OLYMPIA — Turns out state schools chief Randy Dorn doesn’t want to be governor after all.
Dorn said Thursday he won’t challenge incumbent Democratic Gov. Jay Inslee just days after insisting he was a sure-bet to enter the race as an independent and focus the campaign on the incumbent’s failure to ensure public schools are adequately funded.
The two-term Superintendent of Public Instruction said he had done the political math and saw a path to winning in November. But he said he decided late Tuesday night he didn’t really want all the duties that come with the job and will retire at the end of his term as originally planned.
“You have to be all in — your brain, your heart, your gut,” he said. “I don’t want to be responsible for the Department of Corrections and I don’t want to be responsible for I-405 and the people getting ticked off at paying $8 tolls and going 5 mph. I don’t want to be working on how to fix Western State Hospital.”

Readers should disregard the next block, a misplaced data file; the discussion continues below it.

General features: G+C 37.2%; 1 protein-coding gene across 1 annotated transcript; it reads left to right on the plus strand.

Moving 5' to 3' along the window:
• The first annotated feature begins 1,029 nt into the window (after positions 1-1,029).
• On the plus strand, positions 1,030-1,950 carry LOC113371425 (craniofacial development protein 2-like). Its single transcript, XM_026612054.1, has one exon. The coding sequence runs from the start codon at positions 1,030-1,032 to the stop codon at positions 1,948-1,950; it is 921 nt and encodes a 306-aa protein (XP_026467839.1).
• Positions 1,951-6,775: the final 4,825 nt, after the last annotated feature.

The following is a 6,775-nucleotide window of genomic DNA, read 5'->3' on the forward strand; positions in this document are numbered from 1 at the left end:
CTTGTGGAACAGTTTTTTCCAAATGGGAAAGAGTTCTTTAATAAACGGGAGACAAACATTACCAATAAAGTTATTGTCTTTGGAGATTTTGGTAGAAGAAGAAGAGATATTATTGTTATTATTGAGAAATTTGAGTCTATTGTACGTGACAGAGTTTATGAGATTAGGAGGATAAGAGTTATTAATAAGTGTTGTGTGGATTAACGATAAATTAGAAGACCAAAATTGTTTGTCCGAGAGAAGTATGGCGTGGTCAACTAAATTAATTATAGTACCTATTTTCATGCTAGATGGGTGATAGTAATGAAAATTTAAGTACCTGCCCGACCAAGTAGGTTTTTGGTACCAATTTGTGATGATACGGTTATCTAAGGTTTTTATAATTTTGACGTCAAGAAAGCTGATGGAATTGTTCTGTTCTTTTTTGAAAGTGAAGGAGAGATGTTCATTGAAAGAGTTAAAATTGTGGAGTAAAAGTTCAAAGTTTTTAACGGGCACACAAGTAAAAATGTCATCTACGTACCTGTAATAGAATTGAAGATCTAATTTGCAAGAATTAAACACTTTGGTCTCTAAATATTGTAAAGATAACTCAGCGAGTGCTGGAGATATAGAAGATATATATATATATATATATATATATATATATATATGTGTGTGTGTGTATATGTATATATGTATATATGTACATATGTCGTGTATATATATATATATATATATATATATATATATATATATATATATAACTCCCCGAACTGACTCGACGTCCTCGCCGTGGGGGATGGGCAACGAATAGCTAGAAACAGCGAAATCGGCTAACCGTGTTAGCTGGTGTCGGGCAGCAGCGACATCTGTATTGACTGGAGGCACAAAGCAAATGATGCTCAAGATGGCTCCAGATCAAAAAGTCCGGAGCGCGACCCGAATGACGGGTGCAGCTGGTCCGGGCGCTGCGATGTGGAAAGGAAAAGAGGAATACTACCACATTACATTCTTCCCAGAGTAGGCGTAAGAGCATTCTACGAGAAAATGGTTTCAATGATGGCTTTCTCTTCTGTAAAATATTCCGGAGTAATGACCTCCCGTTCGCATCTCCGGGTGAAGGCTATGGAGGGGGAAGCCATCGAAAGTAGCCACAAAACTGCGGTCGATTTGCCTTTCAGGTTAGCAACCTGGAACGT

What Dorn wants — and the issue that fueled five months of him promoting a potential run — is to see the financing of Washington’s public education system overhauled to comply with all the Supreme Court directives in the McCleary school funding case.
Time and again in recent months he’s criticized Inslee for not putting forth a plan for meeting the McCleary mandates by a 2018 deadline. He’s also been critical of Bill Bryant, the major Republican challenger, for not offering an adequate alternative.
In the last couple weeks he held private talks with Inslee and Bryant on the subject.
“I had good conversations with both. I’m hopeful,” he said. Neither Inslee or Bryant attempted to talk him out of running, he said.
Dorn did not endorse either one though he did offer more supportive comments of Inslee.
“Personally, I believe the governor is working harder and going to work harder to understand all the complexities of McCleary,” Dorn said.
Jerry Cornfield: 360-352-8623;